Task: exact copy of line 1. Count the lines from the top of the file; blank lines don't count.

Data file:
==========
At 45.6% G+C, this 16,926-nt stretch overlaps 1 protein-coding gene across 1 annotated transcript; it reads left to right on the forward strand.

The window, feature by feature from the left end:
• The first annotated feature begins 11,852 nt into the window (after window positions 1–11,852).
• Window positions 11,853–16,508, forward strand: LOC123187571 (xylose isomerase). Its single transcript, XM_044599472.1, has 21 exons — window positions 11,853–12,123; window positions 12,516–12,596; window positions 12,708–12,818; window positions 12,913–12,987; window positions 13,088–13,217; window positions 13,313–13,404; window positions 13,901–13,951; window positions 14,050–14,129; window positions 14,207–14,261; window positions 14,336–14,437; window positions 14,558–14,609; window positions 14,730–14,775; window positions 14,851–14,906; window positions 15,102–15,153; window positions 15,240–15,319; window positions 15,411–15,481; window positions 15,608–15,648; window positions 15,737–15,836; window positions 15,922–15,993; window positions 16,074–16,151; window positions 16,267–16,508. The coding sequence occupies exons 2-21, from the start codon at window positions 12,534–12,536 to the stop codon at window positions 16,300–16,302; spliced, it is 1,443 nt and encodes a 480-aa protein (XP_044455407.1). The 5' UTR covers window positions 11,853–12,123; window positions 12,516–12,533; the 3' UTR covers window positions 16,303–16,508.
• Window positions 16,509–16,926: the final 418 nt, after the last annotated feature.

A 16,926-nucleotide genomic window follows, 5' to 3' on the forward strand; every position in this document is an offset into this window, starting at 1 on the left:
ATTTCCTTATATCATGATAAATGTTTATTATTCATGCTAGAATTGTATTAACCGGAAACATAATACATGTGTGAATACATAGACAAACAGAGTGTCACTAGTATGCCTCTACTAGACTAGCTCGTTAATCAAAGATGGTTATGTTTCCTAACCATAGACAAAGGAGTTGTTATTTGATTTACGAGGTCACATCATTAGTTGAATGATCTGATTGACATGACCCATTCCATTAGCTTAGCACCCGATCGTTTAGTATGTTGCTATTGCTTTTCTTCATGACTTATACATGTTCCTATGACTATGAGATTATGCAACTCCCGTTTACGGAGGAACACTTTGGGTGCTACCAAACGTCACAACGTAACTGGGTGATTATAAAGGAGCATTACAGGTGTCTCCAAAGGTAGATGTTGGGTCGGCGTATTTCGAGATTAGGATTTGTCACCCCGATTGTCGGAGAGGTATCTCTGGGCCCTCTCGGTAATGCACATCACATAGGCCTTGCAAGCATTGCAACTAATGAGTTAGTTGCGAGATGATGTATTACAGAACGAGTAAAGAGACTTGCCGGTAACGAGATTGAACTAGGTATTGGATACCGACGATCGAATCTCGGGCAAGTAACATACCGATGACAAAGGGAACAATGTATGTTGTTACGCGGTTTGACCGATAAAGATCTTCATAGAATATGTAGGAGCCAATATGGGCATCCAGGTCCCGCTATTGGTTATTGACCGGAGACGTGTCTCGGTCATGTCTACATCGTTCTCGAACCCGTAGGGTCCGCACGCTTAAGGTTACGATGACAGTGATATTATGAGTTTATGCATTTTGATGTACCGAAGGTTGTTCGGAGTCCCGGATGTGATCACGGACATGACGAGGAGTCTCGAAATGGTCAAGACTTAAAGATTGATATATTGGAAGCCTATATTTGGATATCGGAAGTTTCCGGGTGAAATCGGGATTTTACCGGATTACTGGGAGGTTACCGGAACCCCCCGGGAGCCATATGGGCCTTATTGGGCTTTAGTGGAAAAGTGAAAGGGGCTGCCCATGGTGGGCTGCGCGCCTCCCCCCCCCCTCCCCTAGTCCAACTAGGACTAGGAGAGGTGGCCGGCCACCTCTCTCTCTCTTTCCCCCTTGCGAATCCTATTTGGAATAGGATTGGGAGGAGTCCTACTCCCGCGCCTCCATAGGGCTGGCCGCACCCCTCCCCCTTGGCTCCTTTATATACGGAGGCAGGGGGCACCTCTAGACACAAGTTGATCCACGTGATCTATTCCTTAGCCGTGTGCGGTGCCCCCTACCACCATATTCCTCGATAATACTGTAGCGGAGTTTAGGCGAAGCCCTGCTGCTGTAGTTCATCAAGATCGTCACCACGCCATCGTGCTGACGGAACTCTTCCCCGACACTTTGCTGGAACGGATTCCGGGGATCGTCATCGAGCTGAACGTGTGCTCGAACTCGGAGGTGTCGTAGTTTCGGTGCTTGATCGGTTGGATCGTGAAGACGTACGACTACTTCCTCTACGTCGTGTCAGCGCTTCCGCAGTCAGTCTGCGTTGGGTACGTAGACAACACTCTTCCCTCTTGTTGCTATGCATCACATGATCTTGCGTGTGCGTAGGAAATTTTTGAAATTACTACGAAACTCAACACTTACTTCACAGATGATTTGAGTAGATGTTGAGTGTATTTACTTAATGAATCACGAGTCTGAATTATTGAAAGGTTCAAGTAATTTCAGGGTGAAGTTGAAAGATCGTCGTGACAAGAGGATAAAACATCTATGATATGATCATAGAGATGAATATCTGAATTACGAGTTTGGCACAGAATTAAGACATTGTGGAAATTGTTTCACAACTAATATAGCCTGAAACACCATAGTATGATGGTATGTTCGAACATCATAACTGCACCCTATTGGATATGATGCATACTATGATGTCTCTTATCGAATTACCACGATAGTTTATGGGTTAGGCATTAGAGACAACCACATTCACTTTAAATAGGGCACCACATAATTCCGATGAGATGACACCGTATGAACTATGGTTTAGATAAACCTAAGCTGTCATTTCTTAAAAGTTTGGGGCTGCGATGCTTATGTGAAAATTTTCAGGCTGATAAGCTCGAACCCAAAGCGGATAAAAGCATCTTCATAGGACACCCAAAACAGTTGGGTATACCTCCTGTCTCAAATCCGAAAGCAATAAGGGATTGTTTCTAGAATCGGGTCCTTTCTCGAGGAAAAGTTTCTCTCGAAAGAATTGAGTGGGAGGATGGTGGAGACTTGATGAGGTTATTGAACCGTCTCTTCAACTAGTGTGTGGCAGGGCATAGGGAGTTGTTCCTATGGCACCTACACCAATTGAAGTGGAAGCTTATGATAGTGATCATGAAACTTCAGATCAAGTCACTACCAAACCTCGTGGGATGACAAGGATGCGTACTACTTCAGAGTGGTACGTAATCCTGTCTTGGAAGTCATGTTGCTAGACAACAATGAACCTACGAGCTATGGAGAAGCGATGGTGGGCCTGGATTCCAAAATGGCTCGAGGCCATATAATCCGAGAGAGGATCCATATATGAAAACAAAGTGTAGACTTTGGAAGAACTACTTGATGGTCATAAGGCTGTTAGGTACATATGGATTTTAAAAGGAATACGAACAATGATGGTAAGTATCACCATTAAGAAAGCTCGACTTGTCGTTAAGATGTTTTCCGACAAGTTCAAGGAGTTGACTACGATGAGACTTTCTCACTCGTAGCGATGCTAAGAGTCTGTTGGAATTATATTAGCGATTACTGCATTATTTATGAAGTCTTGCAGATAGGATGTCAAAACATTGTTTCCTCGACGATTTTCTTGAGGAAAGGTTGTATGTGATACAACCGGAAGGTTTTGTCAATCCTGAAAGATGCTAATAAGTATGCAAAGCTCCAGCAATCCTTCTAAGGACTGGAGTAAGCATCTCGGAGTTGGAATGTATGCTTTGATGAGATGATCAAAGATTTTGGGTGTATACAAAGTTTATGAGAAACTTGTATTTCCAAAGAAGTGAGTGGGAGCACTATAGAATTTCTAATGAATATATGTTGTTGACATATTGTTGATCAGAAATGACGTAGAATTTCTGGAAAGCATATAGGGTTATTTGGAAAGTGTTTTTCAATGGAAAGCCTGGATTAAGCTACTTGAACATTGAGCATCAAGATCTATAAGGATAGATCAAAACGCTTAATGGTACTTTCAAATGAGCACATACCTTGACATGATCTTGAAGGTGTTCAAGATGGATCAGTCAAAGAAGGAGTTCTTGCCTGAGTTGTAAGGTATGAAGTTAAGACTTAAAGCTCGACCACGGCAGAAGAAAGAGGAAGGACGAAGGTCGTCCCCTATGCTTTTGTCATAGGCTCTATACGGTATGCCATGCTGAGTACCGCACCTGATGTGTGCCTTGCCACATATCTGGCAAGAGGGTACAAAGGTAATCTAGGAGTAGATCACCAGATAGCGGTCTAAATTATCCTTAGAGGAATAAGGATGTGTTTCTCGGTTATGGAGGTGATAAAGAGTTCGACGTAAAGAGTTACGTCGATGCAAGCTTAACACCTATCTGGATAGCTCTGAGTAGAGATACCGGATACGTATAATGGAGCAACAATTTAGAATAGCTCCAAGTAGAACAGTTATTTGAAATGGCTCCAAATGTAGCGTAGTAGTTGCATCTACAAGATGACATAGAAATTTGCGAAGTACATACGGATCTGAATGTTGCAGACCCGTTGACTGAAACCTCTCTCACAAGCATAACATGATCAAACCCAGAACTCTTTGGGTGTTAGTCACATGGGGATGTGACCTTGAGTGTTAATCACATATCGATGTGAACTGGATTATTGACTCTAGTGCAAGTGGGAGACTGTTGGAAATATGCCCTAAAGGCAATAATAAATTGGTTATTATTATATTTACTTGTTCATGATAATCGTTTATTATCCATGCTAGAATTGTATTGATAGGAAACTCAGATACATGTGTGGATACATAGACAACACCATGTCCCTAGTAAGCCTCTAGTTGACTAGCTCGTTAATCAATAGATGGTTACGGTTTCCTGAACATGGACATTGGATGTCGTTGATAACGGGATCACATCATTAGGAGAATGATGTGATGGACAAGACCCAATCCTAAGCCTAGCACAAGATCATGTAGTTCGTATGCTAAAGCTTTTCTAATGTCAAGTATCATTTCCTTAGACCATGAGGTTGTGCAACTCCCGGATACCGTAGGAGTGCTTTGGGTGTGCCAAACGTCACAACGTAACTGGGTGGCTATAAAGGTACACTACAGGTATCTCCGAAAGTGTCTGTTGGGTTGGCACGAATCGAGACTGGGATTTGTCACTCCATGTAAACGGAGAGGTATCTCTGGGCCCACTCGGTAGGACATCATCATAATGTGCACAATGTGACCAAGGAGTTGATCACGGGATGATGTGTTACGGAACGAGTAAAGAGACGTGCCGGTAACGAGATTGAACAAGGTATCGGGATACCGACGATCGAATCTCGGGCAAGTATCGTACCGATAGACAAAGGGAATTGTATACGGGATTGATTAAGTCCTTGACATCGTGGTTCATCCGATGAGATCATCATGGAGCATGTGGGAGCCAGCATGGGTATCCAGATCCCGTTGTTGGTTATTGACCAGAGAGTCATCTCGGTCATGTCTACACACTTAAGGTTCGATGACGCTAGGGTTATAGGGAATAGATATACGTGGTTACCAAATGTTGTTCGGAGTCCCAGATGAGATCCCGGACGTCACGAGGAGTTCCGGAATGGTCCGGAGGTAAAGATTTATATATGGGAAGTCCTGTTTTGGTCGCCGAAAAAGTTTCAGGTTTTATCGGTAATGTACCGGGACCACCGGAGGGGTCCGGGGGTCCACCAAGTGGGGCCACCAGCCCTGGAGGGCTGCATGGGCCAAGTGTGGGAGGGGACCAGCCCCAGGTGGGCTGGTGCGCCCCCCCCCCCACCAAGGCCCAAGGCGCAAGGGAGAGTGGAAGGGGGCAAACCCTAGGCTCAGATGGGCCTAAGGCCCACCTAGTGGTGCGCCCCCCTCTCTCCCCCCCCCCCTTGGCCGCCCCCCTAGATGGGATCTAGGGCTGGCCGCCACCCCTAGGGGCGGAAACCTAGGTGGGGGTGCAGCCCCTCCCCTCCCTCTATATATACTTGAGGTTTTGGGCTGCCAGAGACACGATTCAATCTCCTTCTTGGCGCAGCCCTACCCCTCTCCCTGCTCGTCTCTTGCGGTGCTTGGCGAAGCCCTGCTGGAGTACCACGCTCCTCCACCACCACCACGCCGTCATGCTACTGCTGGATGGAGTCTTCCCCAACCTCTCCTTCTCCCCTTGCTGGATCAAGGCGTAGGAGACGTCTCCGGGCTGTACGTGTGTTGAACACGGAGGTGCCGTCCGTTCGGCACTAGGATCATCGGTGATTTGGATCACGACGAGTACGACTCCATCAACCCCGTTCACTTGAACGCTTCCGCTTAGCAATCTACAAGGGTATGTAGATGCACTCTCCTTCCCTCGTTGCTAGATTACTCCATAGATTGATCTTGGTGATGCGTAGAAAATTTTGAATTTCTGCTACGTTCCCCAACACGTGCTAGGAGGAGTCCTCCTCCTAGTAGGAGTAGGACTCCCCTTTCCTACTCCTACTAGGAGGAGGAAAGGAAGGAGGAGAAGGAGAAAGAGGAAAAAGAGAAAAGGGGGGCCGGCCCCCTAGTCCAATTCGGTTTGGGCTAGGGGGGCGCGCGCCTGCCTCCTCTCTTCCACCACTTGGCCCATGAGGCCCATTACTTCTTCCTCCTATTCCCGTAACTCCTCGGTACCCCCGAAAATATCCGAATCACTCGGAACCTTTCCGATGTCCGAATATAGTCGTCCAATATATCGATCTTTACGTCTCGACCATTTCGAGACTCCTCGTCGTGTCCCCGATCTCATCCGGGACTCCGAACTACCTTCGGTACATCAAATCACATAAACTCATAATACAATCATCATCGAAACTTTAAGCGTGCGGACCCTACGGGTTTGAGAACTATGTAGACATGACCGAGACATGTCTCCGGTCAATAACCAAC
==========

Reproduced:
At 45.6% G+C, this 16,926-nt stretch overlaps 1 protein-coding gene across 1 annotated transcript; it reads left to right on the forward strand.